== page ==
Colorado Serum Company: The Test of Time

Industry

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Colorado Serum Company uses 100 years’ worth of company experience to help navigate today’s marketplace challenges.

Meet the leader. David Huff is vice president of Colorado Serum Company.

1. Your company has survived everything from the Great Depression to a world war, and lots of M&A activity in the industry. How did that shape your response to operating amid a pandemic?


Huff: While current ownership wasn’t around during the Great Depression or World War II, the stories of how the company survived these events are well known. When my grandfather was drafted into WWII, he left behind a very capable team to see the company through the years he was gone. There has always been an incredible team of captains steering the ship. If the company’s survival depended upon the guidance of a single person, we wouldn’t be in a position to celebrate 100 years of business today.

During the pandemic, it would have been tempting to shut everything down until the storm had blown over. But everyone here knew that our work was essential, because our products save animal lives and, therefore, contribute to the well-being of humans.

 

2.  How resilient is the animal health industry compared to other sectors?

Huff: We’ve heard time and time again from experts that the animal health industry is very poised to weather a true worldwide depression (which many believe we will see at the end of this decade). Not only being a vital global source of food, but animals also provide humans with a unique sense of joy and comfort – we saw how many people rushed out to get a pet to help them emotionally survive the pandemic.

 

3.  How do you balance certain old-school philosophies with staying current, and even looking ahead, to industry innovations?

Huff: Call it adhering to our historic philosophies or just plain dumb luck; we have seen a certain fondness for returning to doing business during the “good old days.” Having a live person answer the phone, welcoming school groups and others within the industry for tours of our facilities, making products that no one else will because they have small margins yet are still essential – these are the things we hear from our customers that they value, especially in a world that often can feel impersonal, cold and sold out to profit.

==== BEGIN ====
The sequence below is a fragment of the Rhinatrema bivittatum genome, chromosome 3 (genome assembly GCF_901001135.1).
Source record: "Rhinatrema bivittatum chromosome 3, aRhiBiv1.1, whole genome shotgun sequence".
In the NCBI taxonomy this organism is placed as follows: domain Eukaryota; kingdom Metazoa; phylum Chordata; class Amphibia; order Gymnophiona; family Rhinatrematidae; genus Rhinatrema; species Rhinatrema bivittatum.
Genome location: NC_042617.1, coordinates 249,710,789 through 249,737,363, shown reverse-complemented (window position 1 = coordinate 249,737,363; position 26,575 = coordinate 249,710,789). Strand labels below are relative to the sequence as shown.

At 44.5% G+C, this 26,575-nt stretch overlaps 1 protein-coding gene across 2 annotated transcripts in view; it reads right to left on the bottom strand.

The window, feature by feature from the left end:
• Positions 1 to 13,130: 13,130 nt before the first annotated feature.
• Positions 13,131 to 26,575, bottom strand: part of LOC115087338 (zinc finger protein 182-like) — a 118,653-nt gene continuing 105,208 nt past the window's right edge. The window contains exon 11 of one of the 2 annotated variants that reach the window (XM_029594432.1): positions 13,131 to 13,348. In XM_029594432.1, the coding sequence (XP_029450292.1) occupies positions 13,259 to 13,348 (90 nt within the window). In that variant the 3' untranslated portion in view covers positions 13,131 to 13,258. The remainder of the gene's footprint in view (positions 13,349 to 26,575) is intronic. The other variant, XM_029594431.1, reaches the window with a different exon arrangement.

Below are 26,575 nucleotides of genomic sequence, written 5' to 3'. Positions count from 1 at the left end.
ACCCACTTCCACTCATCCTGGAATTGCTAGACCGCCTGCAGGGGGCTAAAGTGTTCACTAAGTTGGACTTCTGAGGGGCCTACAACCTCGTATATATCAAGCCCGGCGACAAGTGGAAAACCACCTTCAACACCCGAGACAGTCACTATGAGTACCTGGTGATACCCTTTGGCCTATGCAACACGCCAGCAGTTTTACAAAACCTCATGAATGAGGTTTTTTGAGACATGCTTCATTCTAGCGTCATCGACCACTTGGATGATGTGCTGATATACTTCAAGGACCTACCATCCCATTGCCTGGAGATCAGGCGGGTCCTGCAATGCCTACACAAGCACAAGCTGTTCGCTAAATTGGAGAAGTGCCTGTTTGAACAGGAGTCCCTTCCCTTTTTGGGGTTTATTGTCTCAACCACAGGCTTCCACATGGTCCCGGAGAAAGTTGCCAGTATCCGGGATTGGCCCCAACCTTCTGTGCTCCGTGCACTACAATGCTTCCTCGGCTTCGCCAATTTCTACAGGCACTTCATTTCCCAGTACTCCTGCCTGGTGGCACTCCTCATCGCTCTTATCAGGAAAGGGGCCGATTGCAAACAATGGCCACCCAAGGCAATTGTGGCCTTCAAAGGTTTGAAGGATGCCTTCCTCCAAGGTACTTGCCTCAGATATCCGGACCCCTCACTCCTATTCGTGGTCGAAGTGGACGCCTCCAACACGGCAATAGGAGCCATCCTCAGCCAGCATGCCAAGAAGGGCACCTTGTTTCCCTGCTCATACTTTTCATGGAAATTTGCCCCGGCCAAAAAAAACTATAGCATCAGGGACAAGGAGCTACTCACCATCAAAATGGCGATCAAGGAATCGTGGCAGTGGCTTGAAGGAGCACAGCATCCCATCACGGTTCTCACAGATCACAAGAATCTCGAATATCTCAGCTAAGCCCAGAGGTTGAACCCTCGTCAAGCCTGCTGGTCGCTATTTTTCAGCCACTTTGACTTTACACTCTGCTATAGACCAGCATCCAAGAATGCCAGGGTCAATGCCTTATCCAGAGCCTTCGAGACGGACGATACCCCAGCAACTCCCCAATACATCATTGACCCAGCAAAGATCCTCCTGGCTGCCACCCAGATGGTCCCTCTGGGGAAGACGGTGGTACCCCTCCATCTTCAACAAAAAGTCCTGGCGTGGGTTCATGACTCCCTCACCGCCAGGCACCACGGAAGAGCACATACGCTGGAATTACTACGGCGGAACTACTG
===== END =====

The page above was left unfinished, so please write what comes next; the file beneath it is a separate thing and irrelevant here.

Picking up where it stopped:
Moving a 100-year-old company into the modern world often feels like dragging, but I think we’ve walked a balanced line of embracing technology which makes our customers’ lives easier without getting caught up in trendy movements that won’t last.

As for the future, it seems ironic, but I believe what will help guide us forward is our past. Because my father and grandfather have adhered throughout the decades of doing business with honesty, transparency, and respect, often the business we need for future growth comes to us. Years and years of developing solid relationships have positioned this company well in partnering with others in the industry in developing and manufacturing new products as well as discovering new and potentially revolutionary science. Our industry knows we’re here for the long haul and are up for the challenges because we’ve proven it.

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